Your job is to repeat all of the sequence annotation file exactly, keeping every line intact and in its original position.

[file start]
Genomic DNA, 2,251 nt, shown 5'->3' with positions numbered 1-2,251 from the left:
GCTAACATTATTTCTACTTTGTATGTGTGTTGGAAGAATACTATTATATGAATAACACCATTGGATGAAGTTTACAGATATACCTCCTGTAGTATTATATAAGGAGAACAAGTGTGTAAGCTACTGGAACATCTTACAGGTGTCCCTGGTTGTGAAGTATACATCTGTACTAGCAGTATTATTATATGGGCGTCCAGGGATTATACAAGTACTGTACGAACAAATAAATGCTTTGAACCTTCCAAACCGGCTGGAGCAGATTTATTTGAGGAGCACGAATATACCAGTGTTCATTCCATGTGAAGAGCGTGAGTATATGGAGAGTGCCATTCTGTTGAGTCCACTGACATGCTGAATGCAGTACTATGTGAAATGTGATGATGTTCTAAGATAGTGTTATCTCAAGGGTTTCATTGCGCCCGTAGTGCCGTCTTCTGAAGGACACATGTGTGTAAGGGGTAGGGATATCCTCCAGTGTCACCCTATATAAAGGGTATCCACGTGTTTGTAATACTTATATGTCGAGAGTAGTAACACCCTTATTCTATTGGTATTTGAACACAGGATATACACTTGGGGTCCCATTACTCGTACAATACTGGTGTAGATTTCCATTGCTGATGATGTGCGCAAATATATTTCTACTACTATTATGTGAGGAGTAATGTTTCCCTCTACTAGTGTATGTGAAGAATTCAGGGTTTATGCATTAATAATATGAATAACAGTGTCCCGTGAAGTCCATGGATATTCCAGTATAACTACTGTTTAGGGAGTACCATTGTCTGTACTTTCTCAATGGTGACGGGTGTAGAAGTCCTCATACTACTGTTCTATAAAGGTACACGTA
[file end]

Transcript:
Genomic DNA, 2,251 nt, shown 5'->3' with positions numbered 1-2,251 from the left:
GCTAACATTATTTCTACTTTGTATGTGTGTTGGAAGAATACTATTATATGAATAACACCATTGGATGAAGTTTACAGATATACCTCCTGTAGTATTATATAAGGAGAACAAGTGTGTAAGCTACTGGAACATCTTACAGGTGTCCCTGGTTGTGAAGTATACATCTGTACTAGCAGTATTATTATATGGGCGTCCAGGGATTATACAAGTACTGTACGAACAAATAAATGCTTTGAACCTTCCAAACCGGCTGGAGCAGATTTATTTGAGGAGCACGAATATACCAGTGTTCATTCCATGTGAAGAGCGTGAGTATATGGAGAGTGCCATTCTGTTGAGTCCACTGACATGCTGAATGCAGTACTATGTGAAATGTGATGATGTTCTAAGATAGTGTTATCTCAAGGGTTTCATTGCGCCCGTAGTGCCGTCTTCTGAAGGACACATGTGTGTAAGGGGTAGGGATATCCTCCAGTGTCACCCTATATAAAGGGTATCCACGTGTTTGTAATACTTATATGTCGAGAGTAGTAACACCCTTATTCTATTGGTATTTGAACACAGGATATACACTTGGGGTCCCATTACTCGTACAATACTGGTGTAGATTTCCATTGCTGATGATGTGCGCAAATATATTTCTACTACTATTATGTGAGGAGTAATGTTTCCCTCTACTAGTGTATGTGAAGAATTCAGGGTTTATGCATTAATAATATGAATAACAGTGTCCCGTGAAGTCCATGGATATTCCAGTATAACTACTGTTTAGGGAGTACCATTGTCTGTACTTTCTCAATGGTGACGGGTGTAGAAGTCCTCATACTACTGTTCTATAAAGGTACACGTA